In a recent interview on one of the TV channels, the Chairman NDMA very candidly confessed the inability of NDMA to control of the situation as it does not “battalions” to move physically into the disaster hit areas. So that means, as of today, we do not have any well trained and equipped body to take charge and control of the disaster hit areas. NDMA on its part can at best be called national Disaster “Monitoring” Authority for it can only provide figures and base assessments.

And that is the reason that despite collecting thousands of truck loads by NGOs and other organizations, the aid fails to reach everyone. Since the NGOs and other donor agencies are at loss to where to send their relief goods and how. So whatever suits their individual NGO/Organization’s assessment of the disaster or damages, they divert their effort there. And in some cases due to mismanagement and lack of security, the victims have reportedly looted the relief goods meant to areas ahead of their locations. The piecemeal effort also resulted in taking credit by the NGOs / Organizations for “being the first” to reach an area. Even the private TV channels were trying to race ahead of others and flashing slides that they were the first to air such and such report or incident.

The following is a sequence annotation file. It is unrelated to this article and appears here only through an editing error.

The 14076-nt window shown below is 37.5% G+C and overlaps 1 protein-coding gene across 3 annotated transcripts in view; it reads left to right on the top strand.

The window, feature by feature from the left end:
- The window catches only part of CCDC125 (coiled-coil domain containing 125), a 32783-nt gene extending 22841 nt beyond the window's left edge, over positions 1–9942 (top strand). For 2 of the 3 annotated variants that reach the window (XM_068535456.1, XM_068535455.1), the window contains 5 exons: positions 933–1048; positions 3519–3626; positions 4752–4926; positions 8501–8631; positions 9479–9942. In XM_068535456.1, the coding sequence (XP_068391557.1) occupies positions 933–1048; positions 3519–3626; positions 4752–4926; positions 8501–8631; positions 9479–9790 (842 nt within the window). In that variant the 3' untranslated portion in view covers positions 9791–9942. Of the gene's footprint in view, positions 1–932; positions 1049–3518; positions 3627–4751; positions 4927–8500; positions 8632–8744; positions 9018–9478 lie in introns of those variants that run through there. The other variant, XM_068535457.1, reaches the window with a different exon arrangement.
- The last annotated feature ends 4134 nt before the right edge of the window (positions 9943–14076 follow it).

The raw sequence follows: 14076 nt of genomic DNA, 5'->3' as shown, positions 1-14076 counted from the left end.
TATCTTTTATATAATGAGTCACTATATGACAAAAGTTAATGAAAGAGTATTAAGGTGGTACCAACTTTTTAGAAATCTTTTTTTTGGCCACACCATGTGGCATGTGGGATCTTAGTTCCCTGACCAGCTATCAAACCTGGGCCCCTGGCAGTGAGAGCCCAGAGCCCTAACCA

If there existed a well managed and organized body, it should have had at least tents and other essential items already stored at various places and had sent these to Khyber Pakhtunkhwa immediately. Then as the flood travelled downstream, they would have had time to collect more aid and relief goods to systematically place these on ground for people to move in. Even such an organization should have already issued list of items to be packed in small cartons for immediate use and bigger cartons for subsequent use to all NGOs donor organizations in normal disaster free times. This would have helped the NGOs/Organizations to pack the items as already chartered and sent to preselected places, where these should have been taken over by Army for further dispatch to areas under their jurisdiction.

There is a need to formulate a rehabilitation strategy as any time wasted would mean dissipation of the aid and the relief goods. And in the end no one will get even bare minimum to start afresh. At the same time, the role and charter of NDMA be rehashed and it should be made a potent organization which could take control effectively in such eventualities. And it should be only NDMA or any such organization that emerges out of detailed analyses of the present situation which should have its own control room to monitor, manage and issue press statements rather than individual organizations.

I pray to the Nature to spare us and forgive us and such disaster may not befall on us again as we are ill equipped and ill prepared for such disasters. Spare us for we do not learn from our past experiences and constitutes authorities, organizations and bodies rich at top and in perks and privileges with hardly any capability to control, manage and monitor. In the meantime, our people will brave out the hard times and endure the hardships as they have always done and make some shelter for their families to live on. No thanks to the government.